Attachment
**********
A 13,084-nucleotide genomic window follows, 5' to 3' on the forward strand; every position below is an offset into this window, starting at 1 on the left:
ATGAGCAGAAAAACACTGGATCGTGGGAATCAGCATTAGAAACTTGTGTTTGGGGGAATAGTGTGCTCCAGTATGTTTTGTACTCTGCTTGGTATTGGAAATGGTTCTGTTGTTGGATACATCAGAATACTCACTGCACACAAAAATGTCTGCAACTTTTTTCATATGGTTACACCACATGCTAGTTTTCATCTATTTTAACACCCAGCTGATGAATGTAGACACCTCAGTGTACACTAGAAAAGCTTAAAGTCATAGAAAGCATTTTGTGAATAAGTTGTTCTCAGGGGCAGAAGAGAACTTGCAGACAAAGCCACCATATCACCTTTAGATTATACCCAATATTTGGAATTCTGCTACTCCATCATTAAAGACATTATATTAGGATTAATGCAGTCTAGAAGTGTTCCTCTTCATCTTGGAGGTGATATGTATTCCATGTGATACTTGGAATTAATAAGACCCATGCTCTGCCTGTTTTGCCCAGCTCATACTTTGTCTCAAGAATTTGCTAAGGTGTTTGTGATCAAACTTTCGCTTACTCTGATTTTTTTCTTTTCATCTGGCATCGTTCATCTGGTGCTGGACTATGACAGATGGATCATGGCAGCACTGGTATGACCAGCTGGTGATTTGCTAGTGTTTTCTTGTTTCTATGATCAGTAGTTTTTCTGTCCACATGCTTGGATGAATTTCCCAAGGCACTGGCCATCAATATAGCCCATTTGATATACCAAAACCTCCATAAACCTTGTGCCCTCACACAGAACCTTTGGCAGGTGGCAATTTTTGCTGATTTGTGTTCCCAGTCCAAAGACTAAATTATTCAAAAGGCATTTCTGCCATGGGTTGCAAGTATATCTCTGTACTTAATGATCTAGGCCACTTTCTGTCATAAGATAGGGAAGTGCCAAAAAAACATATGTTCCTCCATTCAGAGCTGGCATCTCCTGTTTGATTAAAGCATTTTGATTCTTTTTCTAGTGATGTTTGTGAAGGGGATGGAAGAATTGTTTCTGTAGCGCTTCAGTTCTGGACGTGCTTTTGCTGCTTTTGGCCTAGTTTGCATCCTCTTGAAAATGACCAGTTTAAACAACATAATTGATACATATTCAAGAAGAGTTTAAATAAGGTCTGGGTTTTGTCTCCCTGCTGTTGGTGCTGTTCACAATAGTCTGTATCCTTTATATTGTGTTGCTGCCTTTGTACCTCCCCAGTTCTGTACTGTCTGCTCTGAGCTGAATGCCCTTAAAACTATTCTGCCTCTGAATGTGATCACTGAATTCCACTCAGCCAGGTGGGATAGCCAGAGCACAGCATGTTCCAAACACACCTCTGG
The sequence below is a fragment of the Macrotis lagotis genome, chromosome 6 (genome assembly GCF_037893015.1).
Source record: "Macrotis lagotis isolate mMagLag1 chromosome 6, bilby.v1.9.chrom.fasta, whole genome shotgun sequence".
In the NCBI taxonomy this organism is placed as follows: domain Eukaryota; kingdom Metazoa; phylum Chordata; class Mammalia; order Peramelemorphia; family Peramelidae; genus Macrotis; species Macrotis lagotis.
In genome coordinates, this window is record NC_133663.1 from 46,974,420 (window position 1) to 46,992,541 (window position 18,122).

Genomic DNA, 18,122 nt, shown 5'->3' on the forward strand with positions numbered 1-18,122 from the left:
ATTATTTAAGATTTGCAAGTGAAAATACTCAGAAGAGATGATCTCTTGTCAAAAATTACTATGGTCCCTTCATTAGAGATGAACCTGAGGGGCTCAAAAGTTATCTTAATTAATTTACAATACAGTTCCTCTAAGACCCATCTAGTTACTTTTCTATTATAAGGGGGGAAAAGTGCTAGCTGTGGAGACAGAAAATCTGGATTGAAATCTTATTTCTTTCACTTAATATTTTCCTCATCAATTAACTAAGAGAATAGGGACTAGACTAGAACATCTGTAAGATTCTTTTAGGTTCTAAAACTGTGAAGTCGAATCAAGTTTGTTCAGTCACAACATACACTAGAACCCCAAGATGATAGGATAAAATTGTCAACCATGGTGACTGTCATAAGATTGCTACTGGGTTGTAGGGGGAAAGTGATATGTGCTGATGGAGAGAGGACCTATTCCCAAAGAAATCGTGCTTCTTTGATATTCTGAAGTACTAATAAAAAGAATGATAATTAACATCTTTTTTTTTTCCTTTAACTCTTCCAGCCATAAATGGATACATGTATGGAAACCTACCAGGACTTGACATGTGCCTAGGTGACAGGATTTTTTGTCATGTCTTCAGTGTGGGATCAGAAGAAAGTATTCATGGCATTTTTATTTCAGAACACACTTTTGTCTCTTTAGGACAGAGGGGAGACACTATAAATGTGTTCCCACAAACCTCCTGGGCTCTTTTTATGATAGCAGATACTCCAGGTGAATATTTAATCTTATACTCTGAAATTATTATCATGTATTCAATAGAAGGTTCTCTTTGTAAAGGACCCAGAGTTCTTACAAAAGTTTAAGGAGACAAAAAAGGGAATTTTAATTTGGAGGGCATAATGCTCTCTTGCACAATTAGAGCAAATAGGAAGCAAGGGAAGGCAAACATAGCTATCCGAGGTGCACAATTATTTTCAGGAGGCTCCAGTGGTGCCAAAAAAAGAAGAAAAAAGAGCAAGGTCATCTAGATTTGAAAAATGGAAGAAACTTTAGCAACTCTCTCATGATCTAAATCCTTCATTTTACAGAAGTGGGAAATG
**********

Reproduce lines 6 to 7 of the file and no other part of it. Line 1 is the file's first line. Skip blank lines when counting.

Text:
In genome coordinates, this window is record NC_133663.1 from 46,974,420 (window position 1) to 46,992,541 (window position 18,122).

Genomic DNA, 18,122 nt, shown 5'->3' on the forward strand with positions numbered 1-18,122 from the left: